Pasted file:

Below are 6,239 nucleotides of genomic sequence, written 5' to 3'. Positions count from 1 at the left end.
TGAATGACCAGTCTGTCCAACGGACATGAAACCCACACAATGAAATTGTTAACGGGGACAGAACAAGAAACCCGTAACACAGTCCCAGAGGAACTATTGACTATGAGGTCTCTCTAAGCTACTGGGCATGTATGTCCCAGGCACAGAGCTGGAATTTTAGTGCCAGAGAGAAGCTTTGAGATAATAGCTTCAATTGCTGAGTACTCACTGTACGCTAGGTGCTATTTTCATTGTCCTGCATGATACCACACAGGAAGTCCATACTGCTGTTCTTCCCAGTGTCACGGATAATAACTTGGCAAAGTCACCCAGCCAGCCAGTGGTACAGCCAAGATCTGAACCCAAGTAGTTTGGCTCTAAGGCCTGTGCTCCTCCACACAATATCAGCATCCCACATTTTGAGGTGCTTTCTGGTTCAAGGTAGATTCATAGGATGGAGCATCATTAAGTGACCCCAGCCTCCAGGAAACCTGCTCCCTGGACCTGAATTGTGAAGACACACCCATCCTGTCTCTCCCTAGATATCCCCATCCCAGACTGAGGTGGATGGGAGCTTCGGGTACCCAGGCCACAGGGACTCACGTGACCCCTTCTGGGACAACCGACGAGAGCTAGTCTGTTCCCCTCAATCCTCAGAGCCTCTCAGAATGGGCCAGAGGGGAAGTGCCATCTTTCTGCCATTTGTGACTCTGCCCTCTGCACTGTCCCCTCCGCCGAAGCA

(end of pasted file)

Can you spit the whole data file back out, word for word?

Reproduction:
Below are 6,239 nucleotides of genomic sequence, written 5' to 3'. Positions count from 1 at the left end.
TGAATGACCAGTCTGTCCAACGGACATGAAACCCACACAATGAAATTGTTAACGGGGACAGAACAAGAAACCCGTAACACAGTCCCAGAGGAACTATTGACTATGAGGTCTCTCTAAGCTACTGGGCATGTATGTCCCAGGCACAGAGCTGGAATTTTAGTGCCAGAGAGAAGCTTTGAGATAATAGCTTCAATTGCTGAGTACTCACTGTACGCTAGGTGCTATTTTCATTGTCCTGCATGATACCACACAGGAAGTCCATACTGCTGTTCTTCCCAGTGTCACGGATAATAACTTGGCAAAGTCACCCAGCCAGCCAGTGGTACAGCCAAGATCTGAACCCAAGTAGTTTGGCTCTAAGGCCTGTGCTCCTCCACACAATATCAGCATCCCACATTTTGAGGTGCTTTCTGGTTCAAGGTAGATTCATAGGATGGAGCATCATTAAGTGACCCCAGCCTCCAGGAAACCTGCTCCCTGGACCTGAATTGTGAAGACACACCCATCCTGTCTCTCCCTAGATATCCCCATCCCAGACTGAGGTGGATGGGAGCTTCGGGTACCCAGGCCACAGGGACTCACGTGACCCCTTCTGGGACAACCGACGAGAGCTAGTCTGTTCCCCTCAATCCTCAGAGCCTCTCAGAATGGGCCAGAGGGGAAGTGCCATCTTTCTGCCATTTGTGACTCTGCCCTCTGCACTGTCCCCTCCGCCGAAGCA